The needed renovation soon came with another successful capital campaign in 2003. This time, the locker rooms were renovated, the wellness center was expanded from 2,000 to 5,000 square feet, and the entrance on Fourth Street was added. As soon as the new space was added, membership again swelled to 4,300. "Then, we kind of ran out of space," said Blomsness.
Today, membership at the YMCA is evenly split between men and women, and family memberships have grown. "It has become truly a family Y," explained Blomsness, in part due to the addition of after school and summer care for kids, which are always well attended. With increased accessibility, Blomsness said more and more people are able to become involved with the Y. "Now, that's a pretty big part of what we do," he said.
The financial assistance program has been formalized and expanded over the years under Blomsness' leadership, as well. When he first started at the YMCA, Blomsness said the program was "on the fly." Now, the program has grown and last year helped 1,170 individuals receive membership benefits representing $195,000 in funding.
The fastest-growing membership segment has been the senior population, and Blomsness said part of the popularity of the YMCA in general is due to a culture shift in which people and the community value health and wellness more than ever before.
"There are far more health-seekers now," explained Blomsness. "Everybody is kind of realizing we have to do something. It's out there—it's not a secret—how good it is to exercise and eat right."
"I think that the future is really great for an organization like the Y, because our market is getting bigger," Blomsness said.
When he looks ahead, Blomsness said he anticipates a growing collaboration between the YMCA and other health organizations in efforts that are intended to help make families and the community more healthy. That could mean programming such as diabetes prevention, weight management, living strong with cancer, and nutrition programs that help teach families and children how to eat more healthful foods.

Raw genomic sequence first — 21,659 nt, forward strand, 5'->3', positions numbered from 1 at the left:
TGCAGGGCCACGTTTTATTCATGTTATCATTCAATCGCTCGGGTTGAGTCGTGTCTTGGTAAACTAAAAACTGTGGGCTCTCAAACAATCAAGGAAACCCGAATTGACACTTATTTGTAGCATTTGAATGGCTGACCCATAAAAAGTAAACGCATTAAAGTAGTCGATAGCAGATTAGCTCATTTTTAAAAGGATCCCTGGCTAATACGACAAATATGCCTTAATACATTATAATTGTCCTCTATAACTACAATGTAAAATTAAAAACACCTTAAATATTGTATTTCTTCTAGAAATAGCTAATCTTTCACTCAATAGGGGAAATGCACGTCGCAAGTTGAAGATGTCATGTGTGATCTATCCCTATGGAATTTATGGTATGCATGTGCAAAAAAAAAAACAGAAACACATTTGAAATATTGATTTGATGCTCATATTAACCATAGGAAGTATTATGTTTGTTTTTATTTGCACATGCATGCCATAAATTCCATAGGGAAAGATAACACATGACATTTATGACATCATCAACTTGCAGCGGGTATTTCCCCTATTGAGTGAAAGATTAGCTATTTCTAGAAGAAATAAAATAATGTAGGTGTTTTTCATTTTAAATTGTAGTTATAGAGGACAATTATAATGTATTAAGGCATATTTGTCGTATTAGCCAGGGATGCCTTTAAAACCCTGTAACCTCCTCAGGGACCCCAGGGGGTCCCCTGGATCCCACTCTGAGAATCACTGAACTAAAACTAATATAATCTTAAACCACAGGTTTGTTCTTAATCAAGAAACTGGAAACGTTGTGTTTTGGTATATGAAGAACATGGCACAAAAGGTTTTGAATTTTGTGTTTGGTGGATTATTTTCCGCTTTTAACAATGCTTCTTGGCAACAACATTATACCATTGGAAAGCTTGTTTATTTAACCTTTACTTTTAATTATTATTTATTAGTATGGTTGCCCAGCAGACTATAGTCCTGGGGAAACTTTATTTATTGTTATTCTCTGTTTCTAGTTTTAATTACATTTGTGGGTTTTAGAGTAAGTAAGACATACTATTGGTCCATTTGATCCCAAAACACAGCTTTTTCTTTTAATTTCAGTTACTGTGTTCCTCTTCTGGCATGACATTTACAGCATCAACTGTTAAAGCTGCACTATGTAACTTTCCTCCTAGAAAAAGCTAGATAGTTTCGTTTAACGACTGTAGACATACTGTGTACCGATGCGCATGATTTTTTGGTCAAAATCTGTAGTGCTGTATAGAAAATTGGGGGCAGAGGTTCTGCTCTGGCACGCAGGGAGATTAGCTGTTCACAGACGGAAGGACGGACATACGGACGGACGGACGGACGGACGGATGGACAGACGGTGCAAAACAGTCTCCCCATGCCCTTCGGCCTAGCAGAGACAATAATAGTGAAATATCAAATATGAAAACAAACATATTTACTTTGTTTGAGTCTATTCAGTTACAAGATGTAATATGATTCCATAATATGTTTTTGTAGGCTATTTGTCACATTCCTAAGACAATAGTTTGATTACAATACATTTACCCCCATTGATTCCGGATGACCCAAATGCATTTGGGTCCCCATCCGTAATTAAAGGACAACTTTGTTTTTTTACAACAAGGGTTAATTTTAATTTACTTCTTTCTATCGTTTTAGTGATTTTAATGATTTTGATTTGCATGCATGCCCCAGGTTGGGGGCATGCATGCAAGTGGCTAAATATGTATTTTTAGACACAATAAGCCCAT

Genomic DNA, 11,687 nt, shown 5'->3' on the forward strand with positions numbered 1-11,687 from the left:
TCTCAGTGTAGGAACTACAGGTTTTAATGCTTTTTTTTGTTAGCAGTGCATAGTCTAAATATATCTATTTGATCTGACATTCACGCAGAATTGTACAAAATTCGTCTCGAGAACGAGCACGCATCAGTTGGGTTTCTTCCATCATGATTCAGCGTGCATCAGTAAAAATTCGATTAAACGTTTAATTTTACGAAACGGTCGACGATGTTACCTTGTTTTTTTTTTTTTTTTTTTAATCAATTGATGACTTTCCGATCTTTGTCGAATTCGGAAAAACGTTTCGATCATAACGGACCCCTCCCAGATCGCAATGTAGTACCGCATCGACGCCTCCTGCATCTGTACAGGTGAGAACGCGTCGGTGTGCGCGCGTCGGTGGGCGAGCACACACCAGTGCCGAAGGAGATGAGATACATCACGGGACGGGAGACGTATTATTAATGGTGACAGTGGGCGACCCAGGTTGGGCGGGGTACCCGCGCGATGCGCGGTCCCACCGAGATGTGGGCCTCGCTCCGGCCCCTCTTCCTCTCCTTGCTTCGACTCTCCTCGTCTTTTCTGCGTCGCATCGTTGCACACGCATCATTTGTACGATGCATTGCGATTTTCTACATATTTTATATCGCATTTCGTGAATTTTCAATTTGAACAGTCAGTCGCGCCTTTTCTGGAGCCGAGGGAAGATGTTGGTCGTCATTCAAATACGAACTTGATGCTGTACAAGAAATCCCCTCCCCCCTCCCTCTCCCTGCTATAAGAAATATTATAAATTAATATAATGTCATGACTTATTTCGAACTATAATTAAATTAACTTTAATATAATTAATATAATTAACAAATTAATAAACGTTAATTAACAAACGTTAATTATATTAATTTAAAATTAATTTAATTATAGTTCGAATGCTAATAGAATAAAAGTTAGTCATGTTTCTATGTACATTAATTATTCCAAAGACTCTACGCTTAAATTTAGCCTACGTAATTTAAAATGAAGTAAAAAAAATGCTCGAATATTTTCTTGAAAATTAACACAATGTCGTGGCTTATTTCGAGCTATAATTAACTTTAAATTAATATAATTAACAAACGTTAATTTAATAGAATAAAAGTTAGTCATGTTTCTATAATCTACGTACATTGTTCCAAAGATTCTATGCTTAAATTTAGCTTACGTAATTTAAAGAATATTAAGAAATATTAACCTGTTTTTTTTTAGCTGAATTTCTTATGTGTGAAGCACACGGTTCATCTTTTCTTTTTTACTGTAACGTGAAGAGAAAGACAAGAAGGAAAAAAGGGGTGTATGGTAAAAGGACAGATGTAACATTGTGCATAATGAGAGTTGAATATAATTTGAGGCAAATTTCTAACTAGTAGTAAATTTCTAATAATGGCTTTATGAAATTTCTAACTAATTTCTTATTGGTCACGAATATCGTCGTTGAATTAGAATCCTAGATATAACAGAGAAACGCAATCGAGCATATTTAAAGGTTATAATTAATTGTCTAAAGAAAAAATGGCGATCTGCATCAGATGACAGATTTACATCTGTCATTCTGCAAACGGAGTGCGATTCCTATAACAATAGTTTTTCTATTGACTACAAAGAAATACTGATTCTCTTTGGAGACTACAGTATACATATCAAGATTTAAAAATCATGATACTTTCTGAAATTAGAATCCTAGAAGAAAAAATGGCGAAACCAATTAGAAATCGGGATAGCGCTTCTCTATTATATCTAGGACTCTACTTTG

There is mounting pressure from a variety of sources for people to recognize the value of a healthy lifestyle. From health care costs, to personal well-being, the country needs to get healthy more than ever before, he said. "If you have a chronic disease like heart disease or diabetes, it affects everything," said Blomsness. "I see the Y's role as being critical in the development of good habits. [We'd like to continue and enhance our work] collaborating with schools and other organizations, because we're all in this together, and we all have to work together."
As Blomsness looks ahead to his retirement, he said he expects to do a lot more of the things he loves—biking, hunting, golfing and traveling—as well as helping out at the YMCA as a volunteer. He will keep taking the stationary bike "spinning" class he enjoys, and he will remain close to his YMCA family.
"The Y has been a great career for me because my kids grew up here," he said. "They started at six months old doing Aqua Babies, and then eventually worked here, too."
Blomsness said it will be hard to clean out his office after decades behind his antique desk, but that change is good, too. "The nice thing is that I'll still be here," he said.